Tag Archives: Higher Ed

MOOCs Rising?

Three articles — focused on San Jose’s project to use MOOCs….

California State U. Will Experiment With Offering Credit for MOOCs

Courses in the pilot project are aimed at high-school students and students enrolled at community colleges in the state.

Faculty members will retain the intellectual-property rights to the course materials, said Ms. Junn.

Udacity’s Credit Path

The American Council on Education (ACE) said it would evaluate four Udacity courses, all of which are entry-level, for credit recommendations. And San Jose State University announced a deal to jointly offer three $150 courses with Udacity, in a trial run enrolling 300 students.

Davidson is gracious enough not to say so, but the dirty little secret we all know is that the massive lecture was only ever an economic expedient; it was never a particularly effective way to teach.  Replacing one economic expedient with another, more effective one hardly constitutes an outrage.  

Turning In To the Skid

Davidson is gracious enough not to say so, but the dirty little secret we all know is that the massive lecture was only ever an economic expedient; it was never a particularly effective way to teach.  Replacing one economic expedient with another, more effective one hardly constitutes an outrage.

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Filed under Higher Ed Changes, MOOCs

Zero Day Exploits – time to pause internal development projects?

From the WP series on Zero Day:

In recent years, there has been one stunning revelation after the next about how such unknown vulnerabilities were used to break into systems that were assumed to be secure.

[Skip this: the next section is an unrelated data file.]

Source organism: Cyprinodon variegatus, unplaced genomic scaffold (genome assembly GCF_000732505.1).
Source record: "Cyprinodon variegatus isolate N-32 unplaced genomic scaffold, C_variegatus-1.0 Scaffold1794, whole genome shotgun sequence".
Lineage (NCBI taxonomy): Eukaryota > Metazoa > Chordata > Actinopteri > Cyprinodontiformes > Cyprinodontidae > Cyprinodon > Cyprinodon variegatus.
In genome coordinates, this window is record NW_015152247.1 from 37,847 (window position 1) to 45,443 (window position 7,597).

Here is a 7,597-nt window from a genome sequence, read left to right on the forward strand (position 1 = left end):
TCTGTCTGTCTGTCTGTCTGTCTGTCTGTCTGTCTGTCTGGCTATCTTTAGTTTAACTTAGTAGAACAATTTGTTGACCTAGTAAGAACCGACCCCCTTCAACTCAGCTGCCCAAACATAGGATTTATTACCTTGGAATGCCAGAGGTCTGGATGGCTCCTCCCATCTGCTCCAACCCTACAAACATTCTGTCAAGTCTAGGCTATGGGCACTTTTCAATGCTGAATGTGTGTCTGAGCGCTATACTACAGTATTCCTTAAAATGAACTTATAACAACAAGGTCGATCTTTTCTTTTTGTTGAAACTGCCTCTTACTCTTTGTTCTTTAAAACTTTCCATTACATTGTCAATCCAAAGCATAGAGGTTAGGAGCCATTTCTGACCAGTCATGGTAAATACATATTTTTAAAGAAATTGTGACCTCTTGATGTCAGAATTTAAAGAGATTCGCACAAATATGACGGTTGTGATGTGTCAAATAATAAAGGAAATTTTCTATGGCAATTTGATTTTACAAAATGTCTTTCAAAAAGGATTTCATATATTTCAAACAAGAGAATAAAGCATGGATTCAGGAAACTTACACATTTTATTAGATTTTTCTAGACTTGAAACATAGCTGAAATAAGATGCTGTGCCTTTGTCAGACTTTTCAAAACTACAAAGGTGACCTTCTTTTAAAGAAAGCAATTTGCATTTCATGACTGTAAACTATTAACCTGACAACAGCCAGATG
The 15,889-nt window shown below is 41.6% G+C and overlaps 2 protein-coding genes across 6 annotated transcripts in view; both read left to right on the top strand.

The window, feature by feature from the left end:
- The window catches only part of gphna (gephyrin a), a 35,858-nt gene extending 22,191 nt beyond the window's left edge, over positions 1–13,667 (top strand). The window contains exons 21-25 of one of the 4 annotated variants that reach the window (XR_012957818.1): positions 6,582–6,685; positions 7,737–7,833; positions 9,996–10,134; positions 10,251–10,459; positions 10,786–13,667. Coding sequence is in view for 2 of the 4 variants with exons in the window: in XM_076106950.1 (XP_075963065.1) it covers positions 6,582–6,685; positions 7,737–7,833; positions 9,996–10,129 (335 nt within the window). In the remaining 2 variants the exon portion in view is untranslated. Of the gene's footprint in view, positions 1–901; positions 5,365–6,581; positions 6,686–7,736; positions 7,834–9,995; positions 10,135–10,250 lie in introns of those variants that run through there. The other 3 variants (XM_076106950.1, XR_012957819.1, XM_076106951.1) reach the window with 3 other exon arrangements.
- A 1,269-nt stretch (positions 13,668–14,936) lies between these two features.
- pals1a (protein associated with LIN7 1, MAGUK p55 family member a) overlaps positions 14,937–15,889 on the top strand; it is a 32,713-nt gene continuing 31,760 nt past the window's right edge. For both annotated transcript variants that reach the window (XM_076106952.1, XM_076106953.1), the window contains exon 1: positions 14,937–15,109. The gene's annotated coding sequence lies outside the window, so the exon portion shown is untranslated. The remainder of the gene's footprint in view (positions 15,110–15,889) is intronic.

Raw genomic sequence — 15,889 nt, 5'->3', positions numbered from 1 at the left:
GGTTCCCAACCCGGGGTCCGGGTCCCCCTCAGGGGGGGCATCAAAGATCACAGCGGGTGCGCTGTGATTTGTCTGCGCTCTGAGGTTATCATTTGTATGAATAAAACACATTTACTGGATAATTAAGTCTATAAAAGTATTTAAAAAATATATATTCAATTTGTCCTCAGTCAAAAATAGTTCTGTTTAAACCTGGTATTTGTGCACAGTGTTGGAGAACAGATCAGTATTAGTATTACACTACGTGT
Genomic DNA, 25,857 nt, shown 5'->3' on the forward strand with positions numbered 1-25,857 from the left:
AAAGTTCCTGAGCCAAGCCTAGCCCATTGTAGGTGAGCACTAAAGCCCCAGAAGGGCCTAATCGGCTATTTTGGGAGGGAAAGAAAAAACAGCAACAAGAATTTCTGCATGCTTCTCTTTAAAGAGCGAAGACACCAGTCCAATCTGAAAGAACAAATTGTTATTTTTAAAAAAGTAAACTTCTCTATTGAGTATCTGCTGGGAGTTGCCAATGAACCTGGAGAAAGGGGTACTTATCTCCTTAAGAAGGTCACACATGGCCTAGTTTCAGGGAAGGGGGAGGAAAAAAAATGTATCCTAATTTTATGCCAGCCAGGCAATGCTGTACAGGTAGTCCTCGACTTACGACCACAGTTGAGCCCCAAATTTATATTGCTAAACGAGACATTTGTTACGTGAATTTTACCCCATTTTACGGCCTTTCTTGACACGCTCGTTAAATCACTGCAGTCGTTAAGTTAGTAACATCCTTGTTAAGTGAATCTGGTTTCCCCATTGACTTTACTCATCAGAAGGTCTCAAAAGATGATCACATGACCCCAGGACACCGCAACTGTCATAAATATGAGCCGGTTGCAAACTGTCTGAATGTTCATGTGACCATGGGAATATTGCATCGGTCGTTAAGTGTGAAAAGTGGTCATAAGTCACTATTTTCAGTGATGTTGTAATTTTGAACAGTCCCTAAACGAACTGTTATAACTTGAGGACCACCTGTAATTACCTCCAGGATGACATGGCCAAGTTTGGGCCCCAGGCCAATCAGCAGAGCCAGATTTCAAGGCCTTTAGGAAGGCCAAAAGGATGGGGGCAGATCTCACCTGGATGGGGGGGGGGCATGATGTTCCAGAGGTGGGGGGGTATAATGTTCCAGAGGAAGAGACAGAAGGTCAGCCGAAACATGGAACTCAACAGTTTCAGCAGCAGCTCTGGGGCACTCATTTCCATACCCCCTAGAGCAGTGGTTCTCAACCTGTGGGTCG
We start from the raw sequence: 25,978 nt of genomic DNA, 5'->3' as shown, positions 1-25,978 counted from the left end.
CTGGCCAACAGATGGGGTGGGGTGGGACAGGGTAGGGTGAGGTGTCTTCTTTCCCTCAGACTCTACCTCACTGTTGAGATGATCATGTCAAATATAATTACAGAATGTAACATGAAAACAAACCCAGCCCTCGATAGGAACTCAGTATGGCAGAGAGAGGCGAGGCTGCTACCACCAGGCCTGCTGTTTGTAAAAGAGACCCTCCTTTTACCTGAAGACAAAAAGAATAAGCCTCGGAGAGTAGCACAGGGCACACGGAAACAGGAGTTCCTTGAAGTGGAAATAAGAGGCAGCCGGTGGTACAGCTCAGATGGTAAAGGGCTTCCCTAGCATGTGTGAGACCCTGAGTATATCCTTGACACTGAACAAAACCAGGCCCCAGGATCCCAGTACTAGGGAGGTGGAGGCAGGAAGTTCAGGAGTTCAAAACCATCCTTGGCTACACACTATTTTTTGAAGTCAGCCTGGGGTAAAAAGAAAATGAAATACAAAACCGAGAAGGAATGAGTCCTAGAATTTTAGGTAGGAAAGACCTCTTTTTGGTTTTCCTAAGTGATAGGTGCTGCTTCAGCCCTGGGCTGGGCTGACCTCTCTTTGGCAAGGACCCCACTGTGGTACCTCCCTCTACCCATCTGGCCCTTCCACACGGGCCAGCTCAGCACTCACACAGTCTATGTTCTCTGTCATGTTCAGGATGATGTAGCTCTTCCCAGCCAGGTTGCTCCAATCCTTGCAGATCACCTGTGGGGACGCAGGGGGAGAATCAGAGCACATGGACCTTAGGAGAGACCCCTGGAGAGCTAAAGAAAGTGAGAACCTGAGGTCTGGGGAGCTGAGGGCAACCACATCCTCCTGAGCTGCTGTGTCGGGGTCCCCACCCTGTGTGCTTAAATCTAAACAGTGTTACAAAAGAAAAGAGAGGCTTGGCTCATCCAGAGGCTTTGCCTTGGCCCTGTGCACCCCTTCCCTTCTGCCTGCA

One came in 2009, targeting Google, Northrop Grumman, Dow Chemical and hundreds of other firms. Hackers from China took advantage of a flaw in Microsoft’s Internet Explorer browser and used it to penetrate the targeted computer systems. Over several months, the hackers siphoned off oceans of data, including the source code that runs Google’s systems.

Another attack last year took aim at cybersecurity giant RSA, which protects most of the Fortune 500 companies. That vulnerability involved Microsoft Excel, a spreadsheet program. The outcome was the same: A zero-day exploit enabled hackers to secretly infiltrate RSA’s computers and crack the security it sold. The firm had to pay $66 million in the following months to remediate client problems.

Makes one wonder how organizations are to develop their websites and applications and keep the secure.

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Filed under cybersecurity, Uncategorized